Clinical Microbiology and Antimicrobial Chemotherapy. 2011; 13(4):294-303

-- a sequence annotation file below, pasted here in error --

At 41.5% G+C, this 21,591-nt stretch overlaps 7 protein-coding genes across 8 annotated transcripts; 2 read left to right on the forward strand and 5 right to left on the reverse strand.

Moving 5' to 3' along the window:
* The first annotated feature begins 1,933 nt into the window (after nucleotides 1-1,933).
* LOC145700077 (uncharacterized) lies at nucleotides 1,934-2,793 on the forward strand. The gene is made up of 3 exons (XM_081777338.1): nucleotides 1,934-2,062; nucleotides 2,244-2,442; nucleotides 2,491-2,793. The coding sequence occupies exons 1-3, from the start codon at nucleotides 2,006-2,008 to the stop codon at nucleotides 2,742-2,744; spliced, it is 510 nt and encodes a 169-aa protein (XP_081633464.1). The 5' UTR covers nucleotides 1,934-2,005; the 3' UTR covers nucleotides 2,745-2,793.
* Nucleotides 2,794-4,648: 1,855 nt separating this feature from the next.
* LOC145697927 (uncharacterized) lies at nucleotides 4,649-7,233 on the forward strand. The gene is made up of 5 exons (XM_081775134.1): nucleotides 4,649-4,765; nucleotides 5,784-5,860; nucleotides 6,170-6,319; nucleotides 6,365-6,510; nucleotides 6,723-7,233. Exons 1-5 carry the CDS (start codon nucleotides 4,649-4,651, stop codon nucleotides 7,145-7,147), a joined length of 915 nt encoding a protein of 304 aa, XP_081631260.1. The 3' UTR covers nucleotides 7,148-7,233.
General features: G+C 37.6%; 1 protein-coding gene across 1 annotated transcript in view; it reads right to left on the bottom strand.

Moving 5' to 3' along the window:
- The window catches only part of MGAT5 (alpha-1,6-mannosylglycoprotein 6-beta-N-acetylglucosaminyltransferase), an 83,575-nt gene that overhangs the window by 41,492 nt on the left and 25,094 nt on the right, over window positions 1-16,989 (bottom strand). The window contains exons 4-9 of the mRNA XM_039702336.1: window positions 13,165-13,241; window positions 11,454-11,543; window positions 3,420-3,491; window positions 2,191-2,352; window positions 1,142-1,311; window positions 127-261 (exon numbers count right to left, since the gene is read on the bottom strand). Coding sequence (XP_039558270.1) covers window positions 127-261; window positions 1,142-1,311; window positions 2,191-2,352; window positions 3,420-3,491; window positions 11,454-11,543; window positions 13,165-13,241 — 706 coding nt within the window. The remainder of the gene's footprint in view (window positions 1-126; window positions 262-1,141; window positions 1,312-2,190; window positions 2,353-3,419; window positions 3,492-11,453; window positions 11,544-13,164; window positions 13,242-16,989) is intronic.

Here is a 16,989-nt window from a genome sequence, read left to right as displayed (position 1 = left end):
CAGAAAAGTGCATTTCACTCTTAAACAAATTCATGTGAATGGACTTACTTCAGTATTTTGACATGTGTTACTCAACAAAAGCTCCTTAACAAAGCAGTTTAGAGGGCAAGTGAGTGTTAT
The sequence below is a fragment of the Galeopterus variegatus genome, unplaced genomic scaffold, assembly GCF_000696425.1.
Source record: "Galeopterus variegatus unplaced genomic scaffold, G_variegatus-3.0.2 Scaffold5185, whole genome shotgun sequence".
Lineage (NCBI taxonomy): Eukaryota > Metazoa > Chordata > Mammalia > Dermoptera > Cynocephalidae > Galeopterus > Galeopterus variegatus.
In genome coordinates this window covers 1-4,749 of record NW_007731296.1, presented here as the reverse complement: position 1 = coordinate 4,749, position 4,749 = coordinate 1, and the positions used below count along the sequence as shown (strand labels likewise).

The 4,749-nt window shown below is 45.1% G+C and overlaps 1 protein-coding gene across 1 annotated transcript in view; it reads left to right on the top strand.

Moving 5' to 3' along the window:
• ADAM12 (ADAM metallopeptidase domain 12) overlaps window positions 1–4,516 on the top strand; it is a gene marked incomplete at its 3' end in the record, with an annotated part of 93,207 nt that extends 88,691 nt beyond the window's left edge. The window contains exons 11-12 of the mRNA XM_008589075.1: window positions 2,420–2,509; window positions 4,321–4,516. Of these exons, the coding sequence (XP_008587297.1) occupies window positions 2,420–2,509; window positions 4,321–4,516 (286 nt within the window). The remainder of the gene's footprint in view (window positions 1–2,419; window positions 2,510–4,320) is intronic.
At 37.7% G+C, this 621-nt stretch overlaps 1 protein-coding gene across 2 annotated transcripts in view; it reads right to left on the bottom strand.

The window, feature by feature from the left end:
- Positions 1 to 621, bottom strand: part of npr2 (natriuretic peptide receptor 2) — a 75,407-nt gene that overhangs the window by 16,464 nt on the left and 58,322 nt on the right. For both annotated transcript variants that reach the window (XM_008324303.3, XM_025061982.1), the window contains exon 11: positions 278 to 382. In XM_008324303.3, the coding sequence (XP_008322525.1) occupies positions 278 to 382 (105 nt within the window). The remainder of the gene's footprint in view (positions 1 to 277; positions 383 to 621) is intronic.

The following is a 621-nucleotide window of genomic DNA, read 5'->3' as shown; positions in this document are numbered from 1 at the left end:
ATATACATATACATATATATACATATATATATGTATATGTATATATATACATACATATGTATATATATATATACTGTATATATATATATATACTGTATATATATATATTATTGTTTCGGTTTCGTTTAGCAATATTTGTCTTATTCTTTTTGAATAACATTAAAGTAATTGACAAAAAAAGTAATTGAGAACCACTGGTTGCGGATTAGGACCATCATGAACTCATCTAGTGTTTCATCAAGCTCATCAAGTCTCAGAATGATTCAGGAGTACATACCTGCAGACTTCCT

Epidemiological data on the prevalence of infections in ICU is crucial for clinical practice. At the same time in Russia only very limited local information was available. So, the aim of the present study was to evaluate the prevalence and etiology of infections in Russian ICUs as well as a common practice of antimicrobials administration. Overall 250 case report forms were collected (including 178 on patients with infections) from 62 centers in 29 cities during this two-step one day study. 34.8% of patients were on artificial ventilation. The prevalence of infections in ICUs was 34.1% (0–83.3%). In 20.2% of patients with infections septic shock was registered. In 53.4% of cases infection was evaluated as community-acquired, in 46.6% – as nosocomial. At the same time in more than half (62.1%) of patients, initially hospitalized with community-acquired infections, new infectious loci developed during hospitalization. Overall 289 microorganisms were reported during the study. Among them: 253 – bacteria, 29 – fungi, and 7 – viruses. Gram-negative bacteria accounted for 63.7% of all infections and for 72.7% of bacterial infections, respectively. Gram-positive bacteria were reported significantly less frequently (23.9%). Overall mortality rate was 12.7% (1–32%), with significantly more patients died with infections – 30.4% (OR2.4). In 178 patients with documented infection in total there were 381 courses of antimicrobials administered (on average 2.14 per patients). At the same time comparing the antimicrobials profile and the clinically significant microorganisms reported it could be concluded that the real practice of antimicrobials administration is far from optimal.